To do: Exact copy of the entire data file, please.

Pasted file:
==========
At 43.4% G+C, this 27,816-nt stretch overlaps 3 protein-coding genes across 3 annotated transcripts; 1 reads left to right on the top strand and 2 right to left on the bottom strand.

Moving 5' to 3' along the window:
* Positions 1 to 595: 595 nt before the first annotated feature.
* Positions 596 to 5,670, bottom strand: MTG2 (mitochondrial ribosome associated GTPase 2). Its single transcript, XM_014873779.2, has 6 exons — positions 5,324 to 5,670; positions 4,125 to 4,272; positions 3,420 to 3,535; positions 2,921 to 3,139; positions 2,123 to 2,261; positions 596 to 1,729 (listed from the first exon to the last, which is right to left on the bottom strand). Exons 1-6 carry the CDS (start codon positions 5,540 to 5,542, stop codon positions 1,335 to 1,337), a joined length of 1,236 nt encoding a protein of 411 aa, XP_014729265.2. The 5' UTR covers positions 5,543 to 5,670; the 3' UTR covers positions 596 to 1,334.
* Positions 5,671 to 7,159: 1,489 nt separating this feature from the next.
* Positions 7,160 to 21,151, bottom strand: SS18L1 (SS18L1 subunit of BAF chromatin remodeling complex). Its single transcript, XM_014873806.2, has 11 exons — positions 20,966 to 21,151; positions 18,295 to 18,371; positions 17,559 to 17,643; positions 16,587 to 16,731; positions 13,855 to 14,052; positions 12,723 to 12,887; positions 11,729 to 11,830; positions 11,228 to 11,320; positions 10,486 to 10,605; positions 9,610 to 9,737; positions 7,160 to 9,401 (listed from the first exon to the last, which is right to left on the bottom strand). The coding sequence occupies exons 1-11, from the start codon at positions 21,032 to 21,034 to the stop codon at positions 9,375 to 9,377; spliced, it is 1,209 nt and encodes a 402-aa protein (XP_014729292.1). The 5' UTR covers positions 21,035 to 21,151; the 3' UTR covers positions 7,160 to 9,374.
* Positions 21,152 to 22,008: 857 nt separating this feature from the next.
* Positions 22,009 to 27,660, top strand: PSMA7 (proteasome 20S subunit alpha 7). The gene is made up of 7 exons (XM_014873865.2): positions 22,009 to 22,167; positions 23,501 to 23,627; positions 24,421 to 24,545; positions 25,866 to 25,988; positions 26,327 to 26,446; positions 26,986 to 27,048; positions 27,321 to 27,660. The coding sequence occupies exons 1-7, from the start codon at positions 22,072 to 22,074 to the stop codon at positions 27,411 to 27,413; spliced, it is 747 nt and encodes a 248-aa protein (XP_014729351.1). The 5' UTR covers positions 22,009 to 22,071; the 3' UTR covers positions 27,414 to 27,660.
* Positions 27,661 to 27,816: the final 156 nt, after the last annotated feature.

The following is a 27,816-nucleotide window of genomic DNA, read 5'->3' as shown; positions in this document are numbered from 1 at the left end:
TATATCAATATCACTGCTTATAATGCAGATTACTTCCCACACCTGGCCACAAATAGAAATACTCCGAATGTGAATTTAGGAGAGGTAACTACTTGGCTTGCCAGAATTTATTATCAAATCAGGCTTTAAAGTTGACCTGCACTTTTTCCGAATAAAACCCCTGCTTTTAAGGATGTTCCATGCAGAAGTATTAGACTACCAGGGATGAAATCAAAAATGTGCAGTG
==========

At 43.4% G+C, this 27,816-nt stretch overlaps 3 protein-coding genes across 3 annotated transcripts; 1 reads left to right on the top strand and 2 right to left on the bottom strand.

Moving 5' to 3' along the window:
* Positions 1 to 595: 595 nt before the first annotated feature.
* Positions 596 to 5,670, bottom strand: MTG2 (mitochondrial ribosome associated GTPase 2). Its single transcript, XM_014873779.2, has 6 exons — positions 5,324 to 5,670; positions 4,125 to 4,272; positions 3,420 to 3,535; positions 2,921 to 3,139; positions 2,123 to 2,261; positions 596 to 1,729 (listed from the first exon to the last, which is right to left on the bottom strand). Exons 1-6 carry the CDS (start codon positions 5,540 to 5,542, stop codon positions 1,335 to 1,337), a joined length of 1,236 nt encoding a protein of 411 aa, XP_014729265.2. The 5' UTR covers positions 5,543 to 5,670; the 3' UTR covers positions 596 to 1,334.
* Positions 5,671 to 7,159: 1,489 nt separating this feature from the next.
* Positions 7,160 to 21,151, bottom strand: SS18L1 (SS18L1 subunit of BAF chromatin remodeling complex). Its single transcript, XM_014873806.2, has 11 exons — positions 20,966 to 21,151; positions 18,295 to 18,371; positions 17,559 to 17,643; positions 16,587 to 16,731; positions 13,855 to 14,052; positions 12,723 to 12,887; positions 11,729 to 11,830; positions 11,228 to 11,320; positions 10,486 to 10,605; positions 9,610 to 9,737; positions 7,160 to 9,401 (listed from the first exon to the last, which is right to left on the bottom strand). The coding sequence occupies exons 1-11, from the start codon at positions 21,032 to 21,034 to the stop codon at positions 9,375 to 9,377; spliced, it is 1,209 nt and encodes a 402-aa protein (XP_014729292.1). The 5' UTR covers positions 21,035 to 21,151; the 3' UTR covers positions 7,160 to 9,374.
* Positions 21,152 to 22,008: 857 nt separating this feature from the next.
* Positions 22,009 to 27,660, top strand: PSMA7 (proteasome 20S subunit alpha 7). The gene is made up of 7 exons (XM_014873865.2): positions 22,009 to 22,167; positions 23,501 to 23,627; positions 24,421 to 24,545; positions 25,866 to 25,988; positions 26,327 to 26,446; positions 26,986 to 27,048; positions 27,321 to 27,660. The coding sequence occupies exons 1-7, from the start codon at positions 22,072 to 22,074 to the stop codon at positions 27,411 to 27,413; spliced, it is 747 nt and encodes a 248-aa protein (XP_014729351.1). The 5' UTR covers positions 22,009 to 22,071; the 3' UTR covers positions 27,414 to 27,660.
* Positions 27,661 to 27,816: the final 156 nt, after the last annotated feature.

The following is a 27,816-nucleotide window of genomic DNA, read 5'->3' as shown; positions in this document are numbered from 1 at the left end:
TATATCAATATCACTGCTTATAATGCAGATTACTTCCCACACCTGGCCACAAATAGAAATACTCCGAATGTGAATTTAGGAGAGGTAACTACTTGGCTTGCCAGAATTTATTATCAAATCAGGCTTTAAAGTTGACCTGCACTTTTTCCGAATAAAACCCCTGCTTTTAAGGATGTTCCATGCAGAAGTATTAGACTACCAGGGATGAAATCAAAAATGTGCAGTG